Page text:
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A closer look at the 2024 tax changes: what it means for you
Tax News
Tax Tips
10 minutes
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The IRS adjusted tax rates due to inflation, effectively leading to lower tax rates and increased deductions, tax credits (e.g. EITC), pre-tax contributions (e.g. FSAs and HSAs), and gift exclusions. While all taxpayers can take advantage, those that most diligently plan ahead can benefit the most.

The landscape of tax regulations is always evolving, and this year is no exception. As we look forward to the 2024 tax season, let's look back and understand how the landscape has shifted from last year. Tax laws are like shifting sands, constantly evolving with the economic and political climate.


This year, we're seeing a mix of increases in deductions, adjustments in tax rates, and the introduction of new taxes, each of which may impact your tax filing and potential returns. We want to make these changes easy to digest and help you plan your taxes effectively. From increased deductions to revised tax rates, here's a breakdown of the key changes to help you easily navigate this year's tax filing.


Summary

The IRS adjusted tax rates brackets, credits, contributions, and deductions due to inflation. Here’s a quick summary of how the changes impacted you. Read on for more information and various scenarios.

  • For everyone, tax brackets increased meaning that income is overall taxed at lower rates. That likely means a larger refund for most taxpayers.
  • For those taking the standard deduction, taxable income was lowered by $750 for individuals and $1,500 for married couples.
  • For families with three or more children that qualify for the earned income tax credit, the maximum credit increased to $7,830.
  • For employees contributing to Flexible Spending Accounts (FSAs), the contribution maximum reached $3,200 with the ability to carryover $640. That’s more pre-tax money that can be applied to eligible healthcare expenses.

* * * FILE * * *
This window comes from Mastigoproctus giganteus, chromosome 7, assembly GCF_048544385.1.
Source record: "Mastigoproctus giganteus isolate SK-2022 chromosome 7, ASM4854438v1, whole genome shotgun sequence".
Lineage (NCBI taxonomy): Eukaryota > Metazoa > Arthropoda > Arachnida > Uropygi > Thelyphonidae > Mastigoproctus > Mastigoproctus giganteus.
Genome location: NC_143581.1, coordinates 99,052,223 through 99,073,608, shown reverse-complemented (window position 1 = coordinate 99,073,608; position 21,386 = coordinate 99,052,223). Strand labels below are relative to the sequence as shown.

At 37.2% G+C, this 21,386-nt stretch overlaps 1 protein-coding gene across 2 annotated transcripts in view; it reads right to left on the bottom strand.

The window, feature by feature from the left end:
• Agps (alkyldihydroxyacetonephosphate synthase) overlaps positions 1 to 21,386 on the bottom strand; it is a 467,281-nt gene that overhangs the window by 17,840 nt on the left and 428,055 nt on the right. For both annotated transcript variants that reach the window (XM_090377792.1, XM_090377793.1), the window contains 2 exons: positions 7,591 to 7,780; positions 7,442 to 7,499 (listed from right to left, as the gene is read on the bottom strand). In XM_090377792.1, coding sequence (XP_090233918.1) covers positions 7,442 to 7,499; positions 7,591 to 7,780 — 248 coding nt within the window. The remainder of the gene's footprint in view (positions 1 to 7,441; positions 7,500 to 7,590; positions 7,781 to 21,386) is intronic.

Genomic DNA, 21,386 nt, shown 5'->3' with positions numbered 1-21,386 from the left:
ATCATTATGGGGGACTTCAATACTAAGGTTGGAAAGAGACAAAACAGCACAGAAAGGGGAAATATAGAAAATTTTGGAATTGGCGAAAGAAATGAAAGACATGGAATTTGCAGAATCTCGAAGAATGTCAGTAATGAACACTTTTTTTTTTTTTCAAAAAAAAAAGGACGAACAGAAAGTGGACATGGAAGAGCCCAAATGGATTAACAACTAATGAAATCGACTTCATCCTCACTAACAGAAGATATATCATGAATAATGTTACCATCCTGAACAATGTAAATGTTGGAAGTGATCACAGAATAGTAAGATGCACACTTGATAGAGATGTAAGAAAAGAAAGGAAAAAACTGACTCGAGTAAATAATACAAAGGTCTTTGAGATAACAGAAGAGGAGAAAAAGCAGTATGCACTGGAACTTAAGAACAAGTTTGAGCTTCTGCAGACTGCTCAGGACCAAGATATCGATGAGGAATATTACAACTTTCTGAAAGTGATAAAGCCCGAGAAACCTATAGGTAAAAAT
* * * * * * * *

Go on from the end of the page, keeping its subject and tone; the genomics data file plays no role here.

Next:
• For seniors with high-deductible plans, inflation-adjusted increases to deductible and out-of-pocket limits could lead to higher medical expenses.
  • For taxpayers working abroad, the foreign income exclusion increased, offering more tax relief.
  • For those receiving an inheritance or giving gifts, increases to tax exemptions is good news for estate planning.
  • For those with adopted children, the maximum credit for adoption-related expenses has risen, offsetting costs including those related to the adoption process.


Higher standard deduction means more money in your pocket

Here's some good news. The standard deduction, which lowers your taxable income, has increased across the board. Married couples filing jointly will see a rise to $29,200, up by $1,500 from last year. Single taxpayers and married individuals filing separately now have a deduction of $14,600, an increase of $750. For heads of households, the deduction is up to $21,900, which is $1,100 more than last year. These increases provide a bit more financial relief by reducing your taxable income.


Adjustments in tax brackets

In the US, we use a "marginal tax brackets" system to determine how much tax you'll pay. Think of your annual income as being split into several portions, with each portion falling into a different tax bracket. Each bracket has its own tax rate.


Here's how it works: The first portion of your income is taxed at the lowest rate. As you earn more, each additional portion of your income gets taxed at a progressively higher rate. But, and here's the crucial part: only the income that falls within a specific bracket gets taxed at that bracket's rate.